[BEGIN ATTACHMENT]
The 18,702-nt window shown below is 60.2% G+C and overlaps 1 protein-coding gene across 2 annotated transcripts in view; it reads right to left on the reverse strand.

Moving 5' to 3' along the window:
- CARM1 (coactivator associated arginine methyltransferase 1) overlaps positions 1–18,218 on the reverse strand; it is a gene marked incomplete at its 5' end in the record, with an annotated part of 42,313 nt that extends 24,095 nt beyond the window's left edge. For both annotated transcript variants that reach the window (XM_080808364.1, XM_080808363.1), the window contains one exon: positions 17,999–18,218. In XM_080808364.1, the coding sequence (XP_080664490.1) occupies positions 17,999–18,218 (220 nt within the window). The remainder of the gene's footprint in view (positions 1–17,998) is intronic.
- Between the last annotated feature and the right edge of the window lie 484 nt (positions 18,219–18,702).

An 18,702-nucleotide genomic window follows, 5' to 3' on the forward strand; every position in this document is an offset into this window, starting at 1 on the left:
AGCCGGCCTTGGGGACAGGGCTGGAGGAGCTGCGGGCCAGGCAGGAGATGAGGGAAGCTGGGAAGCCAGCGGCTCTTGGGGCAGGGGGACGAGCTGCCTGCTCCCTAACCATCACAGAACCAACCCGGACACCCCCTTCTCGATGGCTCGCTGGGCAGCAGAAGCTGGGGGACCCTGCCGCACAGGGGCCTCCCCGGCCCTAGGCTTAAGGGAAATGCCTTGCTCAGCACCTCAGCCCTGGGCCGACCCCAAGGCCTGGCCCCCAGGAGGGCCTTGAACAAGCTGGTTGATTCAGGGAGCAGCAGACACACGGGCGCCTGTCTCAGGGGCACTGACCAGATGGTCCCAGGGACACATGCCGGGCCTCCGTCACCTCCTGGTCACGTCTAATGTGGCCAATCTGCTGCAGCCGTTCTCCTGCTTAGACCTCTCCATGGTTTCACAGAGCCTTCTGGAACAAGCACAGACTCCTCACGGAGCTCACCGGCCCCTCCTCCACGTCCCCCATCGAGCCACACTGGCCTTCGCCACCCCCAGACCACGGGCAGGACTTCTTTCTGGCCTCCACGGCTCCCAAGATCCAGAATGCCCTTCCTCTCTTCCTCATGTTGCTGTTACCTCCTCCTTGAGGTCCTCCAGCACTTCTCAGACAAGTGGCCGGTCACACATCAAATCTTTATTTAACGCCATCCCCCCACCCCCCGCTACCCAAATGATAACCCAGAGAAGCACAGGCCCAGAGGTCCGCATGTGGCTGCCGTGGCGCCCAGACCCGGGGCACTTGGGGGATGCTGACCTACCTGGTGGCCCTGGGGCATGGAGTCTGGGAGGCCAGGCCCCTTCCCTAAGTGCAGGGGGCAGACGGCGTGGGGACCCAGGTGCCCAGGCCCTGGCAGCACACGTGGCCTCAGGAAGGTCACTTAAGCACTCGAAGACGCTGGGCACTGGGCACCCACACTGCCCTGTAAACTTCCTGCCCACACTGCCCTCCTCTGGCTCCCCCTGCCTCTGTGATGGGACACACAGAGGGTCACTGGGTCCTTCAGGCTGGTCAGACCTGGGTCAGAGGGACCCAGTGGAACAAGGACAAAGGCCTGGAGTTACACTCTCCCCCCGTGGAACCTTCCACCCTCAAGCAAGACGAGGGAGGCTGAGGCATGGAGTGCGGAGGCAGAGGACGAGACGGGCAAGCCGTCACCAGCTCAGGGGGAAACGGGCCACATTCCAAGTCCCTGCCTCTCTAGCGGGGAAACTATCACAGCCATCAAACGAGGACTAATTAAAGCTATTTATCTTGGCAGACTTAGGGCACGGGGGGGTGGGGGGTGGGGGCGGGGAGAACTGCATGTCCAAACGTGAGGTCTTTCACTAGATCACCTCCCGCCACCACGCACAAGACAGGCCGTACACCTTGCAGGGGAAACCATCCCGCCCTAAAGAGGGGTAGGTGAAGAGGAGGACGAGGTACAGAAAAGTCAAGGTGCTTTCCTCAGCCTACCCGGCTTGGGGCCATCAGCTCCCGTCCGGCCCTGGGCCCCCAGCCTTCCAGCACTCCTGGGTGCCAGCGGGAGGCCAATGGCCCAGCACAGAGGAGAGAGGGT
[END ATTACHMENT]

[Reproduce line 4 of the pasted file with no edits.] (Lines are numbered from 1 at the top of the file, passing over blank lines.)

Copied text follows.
- Between the last annotated feature and the right edge of the window lie 484 nt (positions 18,219–18,702).